Women's Fashion | Van der Postings

The FitFlop moves into the fashion zone

The shoe that gives you a workout while you walk is now stylish, too

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The FitFlop moves into the fashion zone

August 25 2011
Lucia van der Post

FitFlops, as their fans will know, were devised by Marcia Kilgore, the founder of Bliss spa (though she’s no longer with them) and the retro beauty brand Soap & Glory, as a way of staying in shape while you walked. The theory behind them was that there were lots of busy working mothers, just like her (though possibly not quite so inventive), who didn’t have much time for gyms but hoped to keep the weight down and keep the muscles firm while going about their daily lives. So the FitFlop was born – the so-called “vanity shoe” that gives you a workout while you walk.

To create the FitFlop, Kilgore got two biomechanists, Dr David Cook and Darren James from the Centre for Human Performance at London’s Southbank University, to devise the technology, and up they came with the Microwobbleboard, which makes the muscles work harder and thus is said to tone the legs and bottom. It consists of a triple-density midsole which has shock-absorbing properties (so it’s easy on the joints) and is incorporated into every pair of FitFlops

The shoes’ success has been phenomenal – more than 10m pairs have been sold since they hit the shelves in 2007. Oprah hailed them on her show, and hordes of the glossy posse are photographed in them every summer.

What has happened since then is that women (but also some men) have become addicted to them, claiming that they make their legs feel stronger, fitter, much less tired; so please, they begged, apparently in their hundreds, could she devise something a little more fashionable that they could incorporate into the smarter aspects of their lives. Also – yes, really – could she please make something more expensive to go with their Bottega Veneta handbags.

So the news this autumn is that there are now some very cool new FitFlops indeed. For the arty set (“tall, thin fashion people”, is how Kilgore puts it, so that counts me out), there’s the Shuv, made from deep grey, pale grey or cherry pink felt (third picture, £50). It looks a bit like an updated clog, or a very groovy piece of sculpture, and Ron Arad is apparently mad for it. Then there’s a really very cool Byker boot (first picture), made from distressed leather, with two nice buckles, a thick leather cuff and lined with shearling, which sells for £175.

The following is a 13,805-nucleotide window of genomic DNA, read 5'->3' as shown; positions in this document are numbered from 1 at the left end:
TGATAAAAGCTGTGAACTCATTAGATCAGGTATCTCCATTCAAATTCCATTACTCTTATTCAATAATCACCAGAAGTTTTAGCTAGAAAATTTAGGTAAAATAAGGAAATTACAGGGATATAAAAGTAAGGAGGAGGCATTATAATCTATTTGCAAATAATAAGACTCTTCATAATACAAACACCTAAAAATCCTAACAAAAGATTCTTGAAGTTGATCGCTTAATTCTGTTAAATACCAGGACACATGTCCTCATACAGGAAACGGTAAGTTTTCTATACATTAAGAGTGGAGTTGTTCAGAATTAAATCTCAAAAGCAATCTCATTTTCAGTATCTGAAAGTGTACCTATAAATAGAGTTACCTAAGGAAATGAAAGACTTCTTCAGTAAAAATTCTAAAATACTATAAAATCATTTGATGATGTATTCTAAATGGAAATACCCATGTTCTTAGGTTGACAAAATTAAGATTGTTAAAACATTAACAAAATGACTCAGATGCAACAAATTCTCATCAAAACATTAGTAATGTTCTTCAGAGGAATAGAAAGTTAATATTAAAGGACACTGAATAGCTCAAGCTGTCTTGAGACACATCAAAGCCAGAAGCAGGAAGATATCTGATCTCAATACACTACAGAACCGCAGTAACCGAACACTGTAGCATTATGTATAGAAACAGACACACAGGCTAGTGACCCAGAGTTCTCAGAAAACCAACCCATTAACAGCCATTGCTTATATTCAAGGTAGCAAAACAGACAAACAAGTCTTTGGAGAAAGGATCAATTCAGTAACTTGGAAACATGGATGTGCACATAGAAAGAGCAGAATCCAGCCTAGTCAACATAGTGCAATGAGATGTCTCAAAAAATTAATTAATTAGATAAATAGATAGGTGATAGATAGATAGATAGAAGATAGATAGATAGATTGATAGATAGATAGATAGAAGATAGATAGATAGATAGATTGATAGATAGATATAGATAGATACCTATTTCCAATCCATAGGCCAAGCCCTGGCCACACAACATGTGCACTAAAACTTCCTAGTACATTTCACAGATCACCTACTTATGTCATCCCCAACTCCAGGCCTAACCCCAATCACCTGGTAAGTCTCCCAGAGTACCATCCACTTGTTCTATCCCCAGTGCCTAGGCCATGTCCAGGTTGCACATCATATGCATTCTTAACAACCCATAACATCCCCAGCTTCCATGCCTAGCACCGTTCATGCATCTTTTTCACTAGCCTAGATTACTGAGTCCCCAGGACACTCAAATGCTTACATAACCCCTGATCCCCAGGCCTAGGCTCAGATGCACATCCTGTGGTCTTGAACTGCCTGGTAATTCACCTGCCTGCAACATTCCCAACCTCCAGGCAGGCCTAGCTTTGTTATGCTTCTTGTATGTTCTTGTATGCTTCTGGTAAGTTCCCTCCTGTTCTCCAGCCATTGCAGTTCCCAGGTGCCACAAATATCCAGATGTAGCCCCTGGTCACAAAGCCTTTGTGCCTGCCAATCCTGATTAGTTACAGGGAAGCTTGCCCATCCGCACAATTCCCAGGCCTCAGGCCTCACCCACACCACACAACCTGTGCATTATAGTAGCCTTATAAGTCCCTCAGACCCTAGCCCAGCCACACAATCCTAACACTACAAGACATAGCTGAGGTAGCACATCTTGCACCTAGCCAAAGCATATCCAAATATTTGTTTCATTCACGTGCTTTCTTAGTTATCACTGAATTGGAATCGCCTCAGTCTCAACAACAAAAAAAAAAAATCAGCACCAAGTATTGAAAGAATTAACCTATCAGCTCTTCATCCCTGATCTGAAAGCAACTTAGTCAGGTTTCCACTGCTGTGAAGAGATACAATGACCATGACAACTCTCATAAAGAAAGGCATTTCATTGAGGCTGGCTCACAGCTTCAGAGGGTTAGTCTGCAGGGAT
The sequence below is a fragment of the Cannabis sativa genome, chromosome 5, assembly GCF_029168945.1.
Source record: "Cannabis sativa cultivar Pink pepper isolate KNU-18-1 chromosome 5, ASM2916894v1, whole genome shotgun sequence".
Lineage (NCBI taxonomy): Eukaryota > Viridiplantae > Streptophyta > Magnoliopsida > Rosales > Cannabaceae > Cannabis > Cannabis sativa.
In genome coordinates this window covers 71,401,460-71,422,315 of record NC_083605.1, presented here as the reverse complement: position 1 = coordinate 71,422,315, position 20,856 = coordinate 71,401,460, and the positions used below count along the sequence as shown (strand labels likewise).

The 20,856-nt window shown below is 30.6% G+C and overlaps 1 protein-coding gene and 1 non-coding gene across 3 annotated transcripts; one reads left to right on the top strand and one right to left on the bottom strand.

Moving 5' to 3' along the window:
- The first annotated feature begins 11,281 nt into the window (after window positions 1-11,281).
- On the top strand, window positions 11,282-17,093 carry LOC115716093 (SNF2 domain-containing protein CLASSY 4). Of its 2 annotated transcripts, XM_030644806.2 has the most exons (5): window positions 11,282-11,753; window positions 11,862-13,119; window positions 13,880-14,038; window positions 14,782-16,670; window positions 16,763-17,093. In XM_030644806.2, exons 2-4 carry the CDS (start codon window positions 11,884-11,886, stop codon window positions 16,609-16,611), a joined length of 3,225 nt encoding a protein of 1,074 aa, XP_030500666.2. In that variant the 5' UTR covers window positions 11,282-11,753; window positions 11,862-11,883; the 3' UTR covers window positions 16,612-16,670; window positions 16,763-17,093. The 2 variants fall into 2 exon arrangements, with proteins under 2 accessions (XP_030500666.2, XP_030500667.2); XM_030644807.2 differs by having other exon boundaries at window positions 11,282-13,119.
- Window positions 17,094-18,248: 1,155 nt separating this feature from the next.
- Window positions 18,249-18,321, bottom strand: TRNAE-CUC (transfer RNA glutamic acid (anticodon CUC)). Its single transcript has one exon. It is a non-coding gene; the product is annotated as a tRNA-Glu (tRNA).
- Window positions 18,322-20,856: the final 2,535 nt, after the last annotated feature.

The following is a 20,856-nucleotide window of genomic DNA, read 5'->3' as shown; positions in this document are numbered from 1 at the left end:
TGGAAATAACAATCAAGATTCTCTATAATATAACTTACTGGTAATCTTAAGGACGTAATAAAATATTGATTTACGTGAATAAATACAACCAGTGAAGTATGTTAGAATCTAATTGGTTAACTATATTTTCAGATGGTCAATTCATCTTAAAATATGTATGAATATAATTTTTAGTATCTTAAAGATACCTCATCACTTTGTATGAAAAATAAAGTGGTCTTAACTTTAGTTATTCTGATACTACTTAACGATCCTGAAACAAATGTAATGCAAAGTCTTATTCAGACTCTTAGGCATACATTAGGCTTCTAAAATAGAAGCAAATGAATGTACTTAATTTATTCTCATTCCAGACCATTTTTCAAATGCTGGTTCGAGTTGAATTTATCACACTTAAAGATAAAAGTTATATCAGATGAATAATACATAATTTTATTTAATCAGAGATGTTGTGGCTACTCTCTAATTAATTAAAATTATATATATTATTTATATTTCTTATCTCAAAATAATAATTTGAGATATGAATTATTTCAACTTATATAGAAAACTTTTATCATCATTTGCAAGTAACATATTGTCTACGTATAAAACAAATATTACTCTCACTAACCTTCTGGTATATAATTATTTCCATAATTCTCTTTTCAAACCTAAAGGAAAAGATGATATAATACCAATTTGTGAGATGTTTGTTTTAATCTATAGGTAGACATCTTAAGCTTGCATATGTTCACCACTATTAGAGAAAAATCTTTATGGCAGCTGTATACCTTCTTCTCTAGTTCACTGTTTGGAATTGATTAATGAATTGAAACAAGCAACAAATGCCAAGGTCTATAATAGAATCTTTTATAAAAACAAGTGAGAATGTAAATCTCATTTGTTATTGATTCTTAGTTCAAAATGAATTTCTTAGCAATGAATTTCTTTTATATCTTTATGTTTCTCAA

If we have a winter anything like last year’s, the Superblizz boots (second picture) will come into their own. They’re much less clunky than Uggs, are made from layers of shearling, are water resistant, and have rather glamorous – in an Anna Karenina sort of way – lacings. In black, chocolate and maple (cream and tan), they’re £175 a time.

If, like me, you are never knowingly seen out in anything resembling a flattie, it’s worth bearing in mind that while FitFlops have all the appearance – and comfort – of a flattie, they have a hidden inner heel of about 1½in.

This autumn FitFlops will be smarter (particularly the boots) than ever, but there isn’t anything – yet – that would really go with a sweetly pretty dress. But come next spring and there are some humdingers in the pipeline. I’ve got my name down for a delicious orange and brown suede model and a pair of yellow leather brogues. (Both, of course, with the 1½in inner heels.) You could set out with your Bottega Veneta on your arm in those.

See also

FitFlop, Shoes, Exercise